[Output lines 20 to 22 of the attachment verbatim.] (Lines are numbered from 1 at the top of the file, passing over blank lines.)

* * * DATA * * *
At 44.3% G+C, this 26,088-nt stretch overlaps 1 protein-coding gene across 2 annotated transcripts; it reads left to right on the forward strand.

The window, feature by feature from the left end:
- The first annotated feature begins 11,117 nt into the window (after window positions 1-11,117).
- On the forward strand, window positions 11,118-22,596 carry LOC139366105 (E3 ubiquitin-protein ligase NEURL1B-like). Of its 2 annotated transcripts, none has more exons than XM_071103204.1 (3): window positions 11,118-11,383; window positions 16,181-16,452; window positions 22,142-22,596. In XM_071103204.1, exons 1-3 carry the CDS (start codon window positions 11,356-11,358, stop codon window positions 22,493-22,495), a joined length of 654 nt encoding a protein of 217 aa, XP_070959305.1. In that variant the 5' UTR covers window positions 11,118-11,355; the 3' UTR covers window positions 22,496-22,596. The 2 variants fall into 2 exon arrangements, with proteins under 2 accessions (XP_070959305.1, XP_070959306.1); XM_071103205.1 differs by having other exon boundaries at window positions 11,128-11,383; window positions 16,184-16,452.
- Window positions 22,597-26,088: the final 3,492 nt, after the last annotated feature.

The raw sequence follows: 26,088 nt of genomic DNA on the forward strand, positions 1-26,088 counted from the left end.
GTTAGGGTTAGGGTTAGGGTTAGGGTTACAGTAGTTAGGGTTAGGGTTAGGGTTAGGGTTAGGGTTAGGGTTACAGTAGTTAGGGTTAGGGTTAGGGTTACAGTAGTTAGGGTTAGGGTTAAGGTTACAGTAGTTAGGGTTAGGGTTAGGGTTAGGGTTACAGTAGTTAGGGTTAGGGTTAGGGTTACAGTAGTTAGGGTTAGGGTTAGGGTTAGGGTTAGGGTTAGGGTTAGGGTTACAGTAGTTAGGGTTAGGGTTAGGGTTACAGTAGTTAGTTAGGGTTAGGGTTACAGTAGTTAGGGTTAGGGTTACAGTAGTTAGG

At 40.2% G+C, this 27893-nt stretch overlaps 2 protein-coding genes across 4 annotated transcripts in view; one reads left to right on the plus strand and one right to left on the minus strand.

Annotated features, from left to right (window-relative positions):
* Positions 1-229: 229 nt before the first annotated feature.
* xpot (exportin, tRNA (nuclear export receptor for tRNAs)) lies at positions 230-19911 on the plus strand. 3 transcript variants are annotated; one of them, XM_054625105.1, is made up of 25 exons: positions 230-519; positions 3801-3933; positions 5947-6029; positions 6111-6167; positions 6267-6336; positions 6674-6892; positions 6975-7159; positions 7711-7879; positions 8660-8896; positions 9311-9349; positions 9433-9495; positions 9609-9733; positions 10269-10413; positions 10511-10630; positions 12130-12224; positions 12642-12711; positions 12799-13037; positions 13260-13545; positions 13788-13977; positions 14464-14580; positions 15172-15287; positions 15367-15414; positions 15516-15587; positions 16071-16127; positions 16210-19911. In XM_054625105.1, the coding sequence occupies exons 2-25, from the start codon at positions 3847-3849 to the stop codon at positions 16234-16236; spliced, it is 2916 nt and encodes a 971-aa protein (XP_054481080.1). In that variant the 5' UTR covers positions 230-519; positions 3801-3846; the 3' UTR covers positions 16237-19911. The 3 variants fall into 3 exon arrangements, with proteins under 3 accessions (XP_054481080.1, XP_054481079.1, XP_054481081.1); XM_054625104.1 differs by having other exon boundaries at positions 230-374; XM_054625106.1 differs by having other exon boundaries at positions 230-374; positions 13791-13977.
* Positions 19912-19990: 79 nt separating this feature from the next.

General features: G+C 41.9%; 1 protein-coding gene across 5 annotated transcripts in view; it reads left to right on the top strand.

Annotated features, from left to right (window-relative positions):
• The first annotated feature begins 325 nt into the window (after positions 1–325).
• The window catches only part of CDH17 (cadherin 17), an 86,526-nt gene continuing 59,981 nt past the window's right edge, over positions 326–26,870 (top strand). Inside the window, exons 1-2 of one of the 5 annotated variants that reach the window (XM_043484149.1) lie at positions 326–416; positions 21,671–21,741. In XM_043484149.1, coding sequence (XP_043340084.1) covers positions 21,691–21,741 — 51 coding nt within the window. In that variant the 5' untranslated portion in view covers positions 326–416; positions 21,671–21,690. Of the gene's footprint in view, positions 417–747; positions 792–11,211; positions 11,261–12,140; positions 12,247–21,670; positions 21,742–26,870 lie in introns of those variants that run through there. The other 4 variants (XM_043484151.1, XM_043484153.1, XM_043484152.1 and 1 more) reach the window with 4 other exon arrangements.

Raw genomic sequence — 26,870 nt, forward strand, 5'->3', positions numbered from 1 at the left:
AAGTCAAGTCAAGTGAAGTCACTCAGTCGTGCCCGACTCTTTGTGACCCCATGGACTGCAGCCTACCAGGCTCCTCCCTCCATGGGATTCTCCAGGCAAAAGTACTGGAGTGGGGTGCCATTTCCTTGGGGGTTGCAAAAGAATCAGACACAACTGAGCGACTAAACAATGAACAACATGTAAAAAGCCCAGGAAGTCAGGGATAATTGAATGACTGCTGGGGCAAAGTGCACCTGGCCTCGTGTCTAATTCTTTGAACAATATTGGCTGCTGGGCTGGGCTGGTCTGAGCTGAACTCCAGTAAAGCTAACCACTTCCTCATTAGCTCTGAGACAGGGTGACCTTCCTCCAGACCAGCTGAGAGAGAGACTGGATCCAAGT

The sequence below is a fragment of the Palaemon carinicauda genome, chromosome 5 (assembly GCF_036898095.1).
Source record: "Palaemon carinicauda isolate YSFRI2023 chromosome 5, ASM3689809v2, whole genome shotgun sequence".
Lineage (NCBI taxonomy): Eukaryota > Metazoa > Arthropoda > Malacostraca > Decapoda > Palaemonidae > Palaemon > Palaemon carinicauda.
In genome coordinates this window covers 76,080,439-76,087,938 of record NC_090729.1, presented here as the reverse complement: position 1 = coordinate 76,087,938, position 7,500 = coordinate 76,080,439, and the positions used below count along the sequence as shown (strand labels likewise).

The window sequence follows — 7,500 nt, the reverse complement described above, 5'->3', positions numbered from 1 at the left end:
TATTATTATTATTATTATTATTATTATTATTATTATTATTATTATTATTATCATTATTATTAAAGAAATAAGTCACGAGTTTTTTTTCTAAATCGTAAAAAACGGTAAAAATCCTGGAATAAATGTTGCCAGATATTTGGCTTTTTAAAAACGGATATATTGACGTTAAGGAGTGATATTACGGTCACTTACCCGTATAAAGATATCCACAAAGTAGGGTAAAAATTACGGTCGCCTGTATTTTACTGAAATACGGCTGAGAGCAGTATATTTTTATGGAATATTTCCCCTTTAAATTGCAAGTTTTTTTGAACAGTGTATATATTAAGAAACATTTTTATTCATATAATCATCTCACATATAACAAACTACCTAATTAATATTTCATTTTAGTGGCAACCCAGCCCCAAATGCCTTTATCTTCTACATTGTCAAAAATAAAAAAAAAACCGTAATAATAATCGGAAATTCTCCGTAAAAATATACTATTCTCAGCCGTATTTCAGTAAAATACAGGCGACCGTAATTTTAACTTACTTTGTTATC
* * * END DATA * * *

Source record: "Palaemon carinicauda isolate YSFRI2023 chromosome 5, ASM3689809v2, whole genome shotgun sequence".
Lineage (NCBI taxonomy): Eukaryota > Metazoa > Arthropoda > Malacostraca > Decapoda > Palaemonidae > Palaemon > Palaemon carinicauda.
In genome coordinates this window covers 76,080,439-76,087,938 of record NC_090729.1, presented here as the reverse complement: position 1 = coordinate 76,087,938, position 7,500 = coordinate 76,080,439, and the positions used below count along the sequence as shown (strand labels likewise).